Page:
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← Quest for Fire Began Earlier Than Thought

Helga Vieirch's Avatar Jump to comment 23 by Helga Vieirch

Comment 19 by Alan4discussion Comment 11 by Pete H

It would have only been a small step from this natural scavenging to deliberately triggering artificial bush fires, based on the observation that the charred vegetation opens up clearings in the bush and encourages new grass growth which attracts browsing megafauna while making them very much easier to catch. (Including catching them by starting a fresh bush fire and burning them to death.)

In Chaparral or savanna environments, dry combustible material simply builds up until some human or natural form of ignitions sets the wildfires away.

Most larger grazing animals in the African savannah actually will easily evade a fire, as in grassland, you can simply step or jump over the advancing line of burning material. A number of antelope species, notably the Sable antelope. actually calve on fresh burns.

Animals are also attracted to recently burned areas in order to lick ash and chew charred sticks, as a source of minerals and other nutrients.

The Kua used to set snares for ostriches around old campsites that had been burned down deliberately after someone had died and been buried there. There were enough odd bits of bone (of game previously consumed at the site) exposed by this process to attract the big birds. Ostriches are always on the lookout for such objects, since they need them to grind up food effectively in their gizzards. (This being the origin of the myth that ostriches will swallow tin cans and all kinds of other small bits of junk.)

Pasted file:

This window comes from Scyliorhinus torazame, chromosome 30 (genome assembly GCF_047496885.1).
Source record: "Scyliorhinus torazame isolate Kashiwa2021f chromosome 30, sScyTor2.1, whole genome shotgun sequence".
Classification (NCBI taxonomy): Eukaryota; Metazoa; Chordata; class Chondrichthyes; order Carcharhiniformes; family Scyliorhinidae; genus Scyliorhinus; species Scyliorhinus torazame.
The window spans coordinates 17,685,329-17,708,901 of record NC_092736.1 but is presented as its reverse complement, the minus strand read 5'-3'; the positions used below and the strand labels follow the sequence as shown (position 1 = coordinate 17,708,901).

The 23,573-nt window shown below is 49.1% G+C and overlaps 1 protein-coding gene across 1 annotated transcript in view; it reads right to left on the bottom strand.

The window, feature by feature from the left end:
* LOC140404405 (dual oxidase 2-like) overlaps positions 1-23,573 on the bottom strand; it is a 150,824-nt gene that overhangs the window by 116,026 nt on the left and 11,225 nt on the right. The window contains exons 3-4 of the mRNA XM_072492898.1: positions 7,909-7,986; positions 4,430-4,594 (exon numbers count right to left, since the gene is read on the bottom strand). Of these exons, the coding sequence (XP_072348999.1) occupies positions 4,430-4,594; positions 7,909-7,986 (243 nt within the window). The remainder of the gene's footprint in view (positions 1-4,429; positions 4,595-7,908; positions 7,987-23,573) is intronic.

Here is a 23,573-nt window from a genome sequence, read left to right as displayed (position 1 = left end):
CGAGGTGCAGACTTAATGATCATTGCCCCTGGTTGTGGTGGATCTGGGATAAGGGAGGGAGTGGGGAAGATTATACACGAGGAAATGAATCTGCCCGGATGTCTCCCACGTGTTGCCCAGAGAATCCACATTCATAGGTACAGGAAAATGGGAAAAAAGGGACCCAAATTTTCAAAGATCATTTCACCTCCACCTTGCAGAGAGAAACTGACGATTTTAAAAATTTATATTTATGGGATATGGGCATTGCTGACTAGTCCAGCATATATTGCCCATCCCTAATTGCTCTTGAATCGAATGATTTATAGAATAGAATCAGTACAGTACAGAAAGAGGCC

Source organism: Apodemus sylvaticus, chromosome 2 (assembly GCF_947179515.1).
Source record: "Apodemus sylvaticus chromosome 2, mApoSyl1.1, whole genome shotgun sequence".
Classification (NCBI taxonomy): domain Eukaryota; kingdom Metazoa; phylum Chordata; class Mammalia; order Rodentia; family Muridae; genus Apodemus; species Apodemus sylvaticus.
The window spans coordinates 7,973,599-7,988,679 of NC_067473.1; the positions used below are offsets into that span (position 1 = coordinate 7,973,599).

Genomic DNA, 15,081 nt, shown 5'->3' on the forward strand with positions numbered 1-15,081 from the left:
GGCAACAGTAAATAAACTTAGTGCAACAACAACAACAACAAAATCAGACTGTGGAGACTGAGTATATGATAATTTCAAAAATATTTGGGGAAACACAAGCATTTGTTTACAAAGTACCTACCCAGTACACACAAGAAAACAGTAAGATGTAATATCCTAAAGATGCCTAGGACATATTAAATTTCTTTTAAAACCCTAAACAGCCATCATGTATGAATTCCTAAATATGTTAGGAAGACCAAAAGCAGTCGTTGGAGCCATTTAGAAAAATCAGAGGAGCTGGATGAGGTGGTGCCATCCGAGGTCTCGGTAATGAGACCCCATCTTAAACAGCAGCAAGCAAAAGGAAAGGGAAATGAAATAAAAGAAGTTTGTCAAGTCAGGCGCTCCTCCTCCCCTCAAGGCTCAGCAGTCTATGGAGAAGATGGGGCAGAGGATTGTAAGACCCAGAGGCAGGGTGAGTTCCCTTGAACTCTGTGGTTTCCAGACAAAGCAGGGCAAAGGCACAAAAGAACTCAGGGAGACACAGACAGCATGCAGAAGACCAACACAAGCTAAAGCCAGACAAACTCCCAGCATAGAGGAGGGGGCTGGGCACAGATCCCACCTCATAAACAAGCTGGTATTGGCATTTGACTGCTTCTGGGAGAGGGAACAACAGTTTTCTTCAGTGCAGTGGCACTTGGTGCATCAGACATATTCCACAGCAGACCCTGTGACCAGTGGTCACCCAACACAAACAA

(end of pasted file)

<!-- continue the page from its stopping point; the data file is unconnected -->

Ash, of course, is a natural fertilizer. The productivity of certain wild nut bushes and bean fields in the Kalahari was enhanced by burning, sometimes remarkably so.

I was interested in your remark about how in certain environments like chaparral the dry material in deadwood builds up to the point where a lightning strike (or careless human) can set off a huge wildfire. We have witnessed a number of these in California every summer.

It was not so in before, when these areas were managed by the Amerindians. LIke foragers on every other continent, they kept wildfires from happening by setting up a schedule of smaller controlled burns annually that kept the amount of burnable debris down. Thus wildfires which might have threatened their own camps, as well as burning so out of control as to actually endanger the wildlife, were not allowed to happen.

The Kua, in fact, made explicit statements to this effect, when questioned about their management of veld fires in the Kalahari.

It is interesting to note that many kinds of valuable trees, like lodgepole pine, are in fact dependent upon fire for reproduction, and are highly adapted to thrive under conditions of light annual low-level grass fires.

Sun, 08 Apr 2012 14:55:58 UTC | #933076